City men gained World War I honors

     It was called the "war to end all wars."
     It was fought to "make the world safe for democracy."
     World War I marked a turning point for the United States. For the first time, Americans became seriously involved in affairs of other world nations, and in many ways, the United States profited from its involvement.
     Americans entered the war late and with optimism. During the war America's trade increased greatly and in 1917 the U.S. switched from debtor to creditor for the first time.
     Nevertheless, many sacrifices were made in physical materials and human lives. Americans supported a $7 billion war budget, largest in the nation's history, and Eau Claire area residents bore their share of the burden.
     Records indicate 2,063 Eau Claire County residents fought in World War I. Of these, 49 died, including 17 killed in action. Several Eau Claire residents were cited for acts of bravery.
     Oscar T. "Si" Slagsvol was one of the highly-decorated veterans.
     Born in Eau Claire in 1888, Slagsvol, son of John and Auria Slagsvol, attended the University of Wisconsin and lived in the area all his life.
     He served with the Army in France as a second lieutenant in the 32nd Division, 128th Infantry. During this time he was one of six Eau Claire men to win Distinguished Service Crosses. He also won two Purple Hearts and two Croix de Guerre (France, Order of Black Star and Chevalier of Legion of Honor, France).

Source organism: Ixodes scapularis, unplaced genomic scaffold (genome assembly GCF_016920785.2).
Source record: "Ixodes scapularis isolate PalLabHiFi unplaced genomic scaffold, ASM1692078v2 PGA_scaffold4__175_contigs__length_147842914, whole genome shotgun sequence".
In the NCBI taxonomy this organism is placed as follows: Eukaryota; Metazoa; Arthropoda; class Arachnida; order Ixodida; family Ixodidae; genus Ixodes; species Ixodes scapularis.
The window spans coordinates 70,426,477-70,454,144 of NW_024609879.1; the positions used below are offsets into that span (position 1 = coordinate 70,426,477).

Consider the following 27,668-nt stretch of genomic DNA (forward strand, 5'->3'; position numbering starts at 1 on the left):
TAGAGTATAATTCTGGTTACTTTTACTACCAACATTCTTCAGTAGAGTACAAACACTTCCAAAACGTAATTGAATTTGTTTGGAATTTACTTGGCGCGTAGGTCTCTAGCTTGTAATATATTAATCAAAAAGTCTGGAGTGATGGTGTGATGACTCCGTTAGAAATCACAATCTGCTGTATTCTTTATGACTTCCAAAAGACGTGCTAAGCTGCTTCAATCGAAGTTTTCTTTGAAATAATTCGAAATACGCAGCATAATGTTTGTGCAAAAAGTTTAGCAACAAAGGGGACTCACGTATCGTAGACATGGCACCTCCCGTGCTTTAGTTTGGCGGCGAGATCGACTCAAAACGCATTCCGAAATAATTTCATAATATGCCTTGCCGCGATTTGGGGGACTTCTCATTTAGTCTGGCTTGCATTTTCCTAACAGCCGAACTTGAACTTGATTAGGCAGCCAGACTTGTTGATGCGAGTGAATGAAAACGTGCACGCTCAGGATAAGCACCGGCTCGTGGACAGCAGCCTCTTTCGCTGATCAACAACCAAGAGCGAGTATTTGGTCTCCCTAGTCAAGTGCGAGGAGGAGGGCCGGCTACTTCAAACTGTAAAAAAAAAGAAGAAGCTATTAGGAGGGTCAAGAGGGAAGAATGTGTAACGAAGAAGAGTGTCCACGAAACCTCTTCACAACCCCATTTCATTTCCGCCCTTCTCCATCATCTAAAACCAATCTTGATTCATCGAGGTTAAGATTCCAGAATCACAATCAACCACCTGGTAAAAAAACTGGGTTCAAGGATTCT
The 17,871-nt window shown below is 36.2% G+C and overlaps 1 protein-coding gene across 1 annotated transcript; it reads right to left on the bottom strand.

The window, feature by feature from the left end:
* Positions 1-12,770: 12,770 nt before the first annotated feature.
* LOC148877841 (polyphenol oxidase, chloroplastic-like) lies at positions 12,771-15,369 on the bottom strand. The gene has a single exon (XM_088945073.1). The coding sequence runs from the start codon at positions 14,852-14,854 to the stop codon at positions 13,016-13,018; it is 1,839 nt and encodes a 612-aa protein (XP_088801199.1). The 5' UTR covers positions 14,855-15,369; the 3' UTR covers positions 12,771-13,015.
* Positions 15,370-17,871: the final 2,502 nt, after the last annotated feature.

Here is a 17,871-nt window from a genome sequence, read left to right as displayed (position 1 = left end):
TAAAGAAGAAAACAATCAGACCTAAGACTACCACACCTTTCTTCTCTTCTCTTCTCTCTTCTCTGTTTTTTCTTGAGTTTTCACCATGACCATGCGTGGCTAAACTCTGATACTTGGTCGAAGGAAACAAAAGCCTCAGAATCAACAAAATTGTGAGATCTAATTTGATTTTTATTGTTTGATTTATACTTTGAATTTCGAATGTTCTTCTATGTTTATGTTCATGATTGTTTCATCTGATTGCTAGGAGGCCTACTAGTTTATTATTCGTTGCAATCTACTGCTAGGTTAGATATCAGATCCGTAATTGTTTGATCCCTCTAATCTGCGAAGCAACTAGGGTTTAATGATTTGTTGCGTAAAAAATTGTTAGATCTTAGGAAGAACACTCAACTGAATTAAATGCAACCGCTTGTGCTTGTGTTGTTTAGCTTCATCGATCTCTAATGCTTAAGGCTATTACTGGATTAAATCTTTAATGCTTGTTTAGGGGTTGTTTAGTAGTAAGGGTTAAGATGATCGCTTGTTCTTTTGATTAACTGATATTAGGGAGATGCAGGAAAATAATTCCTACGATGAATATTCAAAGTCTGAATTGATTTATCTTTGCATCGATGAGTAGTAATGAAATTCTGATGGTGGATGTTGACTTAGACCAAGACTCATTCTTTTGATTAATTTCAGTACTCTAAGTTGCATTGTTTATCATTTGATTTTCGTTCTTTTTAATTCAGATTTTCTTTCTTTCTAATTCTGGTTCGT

The Eau Claire man's most famed moment came Aug. 3, 1918, when he was wounded near St. Gilles, France. Despite his injury, Slagsvold continued to command his battalion patrol until collapsing.
     After the war, Slagsvol returned to Eau Claire where he founded an insurance agency and was active in a number of civic groups. He died in January, 1969.
     Sgt. Frank Glomski, another Eau Claire soldier, won the Distinguished Service Cross and Croix de Guerre. A member of 2nd Platoon, 2nd Battalion, 127th Infantry, Glomski received his citation for action north of Soisson, France, Aug. 21, 1918. Glomski advanced from shell hole to shell hole across "no man's land" under heavy fire.
     His sister, Mary, a Red Cross nurse, and his brother Julius also served overseas.
     Sgt. Richard Johnson, Co. E, 127th Infantry, died July 29 when the group he was with was ambushed by a German machinegun nest. He threw himself on the gun, saving lives of his fellow soldiers. The Germans were captured.
     Names of other Eau Claire residents are linked to World War I.
     The Nov. 17, 1917 "Eau Claire Leader" lists William Bernhard Johnson as the first Eau Claire soldier killed in action. His brother died later in the war.
     In February, 1918, a second Eau Claire man, Albert Harvey, died when the troop ship "Tusconia" was sunk by a German submarine.
     John McInnis of Co. E, 127th Infantry, was the only Eau Claire soldier taken prisoner by the Germans during the war. He was later released.
     Those at home also made sacrifices as Eau Claire residents endured a number of "meatless, wheatless, autoless" days during times of rationing.
     Eau Claire residents continued to show their support through the end of the war when approximately 20,000 persons turned out for a June 18, 1919, parade celebrating return of area soldiers.

Extracted from the Eau Claire Leader Telegram
Special Publication, Our Story 'The Chippewa Valley and Beyond', published 1976
Used with permission.

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